EDITORIAL: Bill would boost costs for many public works jobs
Expanding Nevada’s prevailing wage laws is a bad idea. There’s no evidence that prevailing wage laws are a safeguard against shoddy contractors.
March 27, 2023 - 9:00 pm
Democratic leaders in Carson City have received tens of thousands of dollars in campaign contributions from organized labor in recent years. It’s thus no surprise that Assembly Speaker Steve Yeager and Senate Majority Leader Nicole Cannizzaro have introduced legislation to drive up costs for Nevada taxpayers while profiting from union interests.
Mr. Yeager and Ms. Cannizzaro are behind Senate Bill 226, which would expand Nevada’s prevailing wage laws to include more job categories and widen the definition of projects that fall under the requirement. The intent is to ensure that all government construction jobs are done with union labor.
Supporters maintain that the mandate will ensure quality work without driving up costs, but neither argument holds water.
First, there’s no evidence that prevailing wage laws are a safeguard against shoddy contractors. Some of the biggest public works boondoggles in the nation’s recent history — Boston’s Big Dig, California’s high-speed rail to nowhere — have been the product of union labor, yet suffered from massive cost overruns and construction blunders.
Second, while some studies — conducted primarily by left-leaning organizations — profess to find no relationship between prevailing wage statutes and construction costs, these laws, by definition, make labor more expensive, pricing nonunion workers and businesses out of the market. Isn’t that the whole point of their existence?
The description of the bill reads like a union manifesto. The Legislature “makes a declaration of legislative intent finding that … the payment of prevailing wages to workers on public works projects that are funded in whole or in part by public money is essential to the economic well-being of this state.”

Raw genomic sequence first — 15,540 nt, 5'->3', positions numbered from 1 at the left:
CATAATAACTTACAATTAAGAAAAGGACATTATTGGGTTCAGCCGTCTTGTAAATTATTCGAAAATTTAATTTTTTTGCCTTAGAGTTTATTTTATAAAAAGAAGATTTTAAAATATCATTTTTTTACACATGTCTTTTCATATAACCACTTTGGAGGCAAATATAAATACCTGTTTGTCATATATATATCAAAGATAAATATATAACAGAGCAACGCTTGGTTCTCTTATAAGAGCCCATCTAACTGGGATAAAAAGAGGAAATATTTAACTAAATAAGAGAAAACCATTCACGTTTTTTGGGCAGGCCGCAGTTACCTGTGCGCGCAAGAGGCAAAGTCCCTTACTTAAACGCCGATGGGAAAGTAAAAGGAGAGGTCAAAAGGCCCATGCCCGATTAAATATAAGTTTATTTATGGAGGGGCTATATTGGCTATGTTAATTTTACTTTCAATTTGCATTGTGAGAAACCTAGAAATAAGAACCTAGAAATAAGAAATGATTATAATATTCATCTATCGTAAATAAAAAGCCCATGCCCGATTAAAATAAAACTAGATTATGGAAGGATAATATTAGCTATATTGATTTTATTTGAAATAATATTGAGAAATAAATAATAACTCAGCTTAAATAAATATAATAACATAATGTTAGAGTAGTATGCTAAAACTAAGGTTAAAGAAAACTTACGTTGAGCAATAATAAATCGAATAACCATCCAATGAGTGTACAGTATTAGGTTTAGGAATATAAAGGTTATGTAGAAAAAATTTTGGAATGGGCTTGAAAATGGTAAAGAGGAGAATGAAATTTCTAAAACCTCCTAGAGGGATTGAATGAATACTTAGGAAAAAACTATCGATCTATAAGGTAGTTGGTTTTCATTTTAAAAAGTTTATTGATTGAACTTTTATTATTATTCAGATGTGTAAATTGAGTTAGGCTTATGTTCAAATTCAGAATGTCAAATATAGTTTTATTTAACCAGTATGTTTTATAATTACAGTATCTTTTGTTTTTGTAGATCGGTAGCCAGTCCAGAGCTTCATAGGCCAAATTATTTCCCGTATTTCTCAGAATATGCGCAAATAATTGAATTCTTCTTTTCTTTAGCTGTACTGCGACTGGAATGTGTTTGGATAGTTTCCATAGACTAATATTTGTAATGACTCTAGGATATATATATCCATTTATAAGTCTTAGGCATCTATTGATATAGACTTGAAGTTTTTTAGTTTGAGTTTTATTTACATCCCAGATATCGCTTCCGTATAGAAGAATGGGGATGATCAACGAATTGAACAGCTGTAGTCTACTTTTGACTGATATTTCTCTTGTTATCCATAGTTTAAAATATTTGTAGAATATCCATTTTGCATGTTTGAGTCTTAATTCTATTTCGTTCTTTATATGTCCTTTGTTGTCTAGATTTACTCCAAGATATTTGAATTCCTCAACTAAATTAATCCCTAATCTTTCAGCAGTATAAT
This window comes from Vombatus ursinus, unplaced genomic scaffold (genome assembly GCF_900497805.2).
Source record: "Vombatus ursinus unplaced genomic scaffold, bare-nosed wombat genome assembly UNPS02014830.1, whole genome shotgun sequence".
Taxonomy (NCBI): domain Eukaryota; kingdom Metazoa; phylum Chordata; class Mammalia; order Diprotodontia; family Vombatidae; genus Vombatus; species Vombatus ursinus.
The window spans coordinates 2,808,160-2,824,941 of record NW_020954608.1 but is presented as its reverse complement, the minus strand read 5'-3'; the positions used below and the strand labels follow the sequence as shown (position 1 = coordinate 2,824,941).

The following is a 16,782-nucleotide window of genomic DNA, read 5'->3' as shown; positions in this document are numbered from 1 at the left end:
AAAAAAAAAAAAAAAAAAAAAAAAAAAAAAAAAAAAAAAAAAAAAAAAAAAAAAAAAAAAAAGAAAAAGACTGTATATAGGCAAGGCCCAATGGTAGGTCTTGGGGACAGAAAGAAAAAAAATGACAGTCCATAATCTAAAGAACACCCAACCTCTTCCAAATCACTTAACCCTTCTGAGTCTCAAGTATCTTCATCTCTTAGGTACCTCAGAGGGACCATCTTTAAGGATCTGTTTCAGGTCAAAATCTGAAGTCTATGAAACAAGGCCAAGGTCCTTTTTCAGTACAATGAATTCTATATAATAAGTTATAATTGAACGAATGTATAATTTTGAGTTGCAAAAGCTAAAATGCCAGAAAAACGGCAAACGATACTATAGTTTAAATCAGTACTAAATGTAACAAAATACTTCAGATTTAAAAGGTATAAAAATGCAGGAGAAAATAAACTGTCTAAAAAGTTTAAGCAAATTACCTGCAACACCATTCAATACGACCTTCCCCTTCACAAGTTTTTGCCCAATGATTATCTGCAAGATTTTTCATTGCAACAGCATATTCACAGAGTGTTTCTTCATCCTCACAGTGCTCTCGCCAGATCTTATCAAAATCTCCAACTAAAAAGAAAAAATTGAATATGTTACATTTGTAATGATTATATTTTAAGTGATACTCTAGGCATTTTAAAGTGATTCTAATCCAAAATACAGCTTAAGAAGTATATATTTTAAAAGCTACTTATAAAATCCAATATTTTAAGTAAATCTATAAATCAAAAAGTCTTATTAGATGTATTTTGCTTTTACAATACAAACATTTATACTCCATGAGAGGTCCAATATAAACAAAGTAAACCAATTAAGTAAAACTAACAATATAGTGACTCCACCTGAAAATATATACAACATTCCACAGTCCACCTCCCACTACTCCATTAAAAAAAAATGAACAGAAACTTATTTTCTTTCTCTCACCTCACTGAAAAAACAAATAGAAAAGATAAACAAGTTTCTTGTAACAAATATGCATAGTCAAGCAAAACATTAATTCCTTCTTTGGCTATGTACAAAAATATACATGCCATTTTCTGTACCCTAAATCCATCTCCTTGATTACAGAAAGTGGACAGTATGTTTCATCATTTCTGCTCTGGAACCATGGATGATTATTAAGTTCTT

This is presented as fact despite the authors failing to substantiate such a sweeping contention.
There’s also scant evidence that the prevailing wage standards set by the Nevada labor commissioner reflect the reality of construction pay in the state. To the contrary. “Wage rates demanded by trade unions are generally much higher than those that prevail on the marketplace,” a 2011 study by the Nevada Policy Research Institute concluded. Yet the regulations governing the determination of such wages downplay or ignore nonunion pay practices.
Nevada’s prevailing wage law has existed since 1937 and is modeled on the federal Davis-Bacon Act, which was a not-so-subtle effort to protect union workers at the expense of nonunion laborers, many of whom were Blacks or immigrants. Its unseemly origins aside, markets remain a far more efficient means of setting wages than the edicts of bureaucratic central planners. Nevada should be looking to thin the regulatory thicket governing public works jobs. SB226 destructively does the opposite.